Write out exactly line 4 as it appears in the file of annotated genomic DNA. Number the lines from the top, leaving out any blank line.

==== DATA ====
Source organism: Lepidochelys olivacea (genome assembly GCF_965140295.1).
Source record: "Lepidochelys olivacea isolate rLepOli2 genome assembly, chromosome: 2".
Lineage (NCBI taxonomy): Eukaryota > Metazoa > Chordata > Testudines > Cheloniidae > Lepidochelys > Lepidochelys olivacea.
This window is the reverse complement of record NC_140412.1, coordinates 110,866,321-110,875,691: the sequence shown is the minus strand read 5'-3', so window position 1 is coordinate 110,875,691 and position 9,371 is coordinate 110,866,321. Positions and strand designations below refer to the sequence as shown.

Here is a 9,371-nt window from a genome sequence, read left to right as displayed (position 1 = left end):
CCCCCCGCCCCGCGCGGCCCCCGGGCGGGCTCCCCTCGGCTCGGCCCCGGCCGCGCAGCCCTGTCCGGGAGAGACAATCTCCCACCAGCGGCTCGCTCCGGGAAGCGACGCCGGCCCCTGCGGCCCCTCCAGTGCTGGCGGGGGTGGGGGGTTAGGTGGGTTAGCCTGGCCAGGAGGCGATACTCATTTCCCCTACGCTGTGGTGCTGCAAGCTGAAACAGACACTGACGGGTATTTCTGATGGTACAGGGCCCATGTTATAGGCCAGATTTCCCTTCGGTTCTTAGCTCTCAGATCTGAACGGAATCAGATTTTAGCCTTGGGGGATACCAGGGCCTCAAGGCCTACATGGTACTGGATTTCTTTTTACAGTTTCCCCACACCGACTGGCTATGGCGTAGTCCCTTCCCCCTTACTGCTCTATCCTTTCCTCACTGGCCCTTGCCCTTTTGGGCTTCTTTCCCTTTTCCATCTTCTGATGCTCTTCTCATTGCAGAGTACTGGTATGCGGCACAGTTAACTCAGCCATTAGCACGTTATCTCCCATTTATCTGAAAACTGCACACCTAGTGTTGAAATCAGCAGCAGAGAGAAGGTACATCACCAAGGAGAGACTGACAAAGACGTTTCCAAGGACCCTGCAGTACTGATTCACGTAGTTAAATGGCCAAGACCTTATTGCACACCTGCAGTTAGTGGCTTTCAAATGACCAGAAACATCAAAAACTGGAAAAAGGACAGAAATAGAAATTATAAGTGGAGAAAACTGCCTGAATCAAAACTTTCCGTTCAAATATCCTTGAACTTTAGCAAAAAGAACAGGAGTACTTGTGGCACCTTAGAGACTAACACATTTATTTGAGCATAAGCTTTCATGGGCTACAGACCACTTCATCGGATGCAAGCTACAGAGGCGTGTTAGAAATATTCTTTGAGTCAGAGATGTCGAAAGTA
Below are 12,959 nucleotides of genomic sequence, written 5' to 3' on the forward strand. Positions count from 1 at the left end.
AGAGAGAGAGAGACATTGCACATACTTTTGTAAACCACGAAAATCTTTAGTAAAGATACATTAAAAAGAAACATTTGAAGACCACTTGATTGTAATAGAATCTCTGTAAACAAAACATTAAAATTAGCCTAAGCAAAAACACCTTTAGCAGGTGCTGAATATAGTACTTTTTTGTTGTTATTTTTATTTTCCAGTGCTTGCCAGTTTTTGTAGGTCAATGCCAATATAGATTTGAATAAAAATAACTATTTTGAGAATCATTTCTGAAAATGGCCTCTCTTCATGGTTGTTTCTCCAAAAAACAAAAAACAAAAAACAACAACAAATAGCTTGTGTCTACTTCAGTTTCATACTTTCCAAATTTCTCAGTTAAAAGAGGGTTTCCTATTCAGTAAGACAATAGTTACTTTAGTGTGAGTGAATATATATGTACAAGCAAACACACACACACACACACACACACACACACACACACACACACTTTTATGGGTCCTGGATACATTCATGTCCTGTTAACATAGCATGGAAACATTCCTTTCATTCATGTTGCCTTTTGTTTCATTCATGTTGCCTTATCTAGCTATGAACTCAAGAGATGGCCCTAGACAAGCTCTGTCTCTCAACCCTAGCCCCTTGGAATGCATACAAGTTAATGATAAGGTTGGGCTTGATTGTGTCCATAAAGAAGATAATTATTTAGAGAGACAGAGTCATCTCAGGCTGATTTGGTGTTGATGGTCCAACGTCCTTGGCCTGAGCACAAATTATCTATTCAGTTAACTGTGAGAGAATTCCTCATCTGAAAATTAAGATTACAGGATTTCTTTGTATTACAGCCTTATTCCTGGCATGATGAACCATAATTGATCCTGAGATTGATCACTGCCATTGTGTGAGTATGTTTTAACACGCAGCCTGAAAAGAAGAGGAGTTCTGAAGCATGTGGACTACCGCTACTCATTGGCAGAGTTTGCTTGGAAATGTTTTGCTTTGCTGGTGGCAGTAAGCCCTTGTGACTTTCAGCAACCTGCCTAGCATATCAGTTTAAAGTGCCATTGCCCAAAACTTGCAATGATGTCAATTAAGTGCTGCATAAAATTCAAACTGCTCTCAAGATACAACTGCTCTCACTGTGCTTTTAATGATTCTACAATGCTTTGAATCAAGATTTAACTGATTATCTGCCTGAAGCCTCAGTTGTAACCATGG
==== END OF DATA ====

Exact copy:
This window is the reverse complement of record NC_140412.1, coordinates 110,866,321-110,875,691: the sequence shown is the minus strand read 5'-3', so window position 1 is coordinate 110,875,691 and position 9,371 is coordinate 110,866,321. Positions and strand designations below refer to the sequence as shown.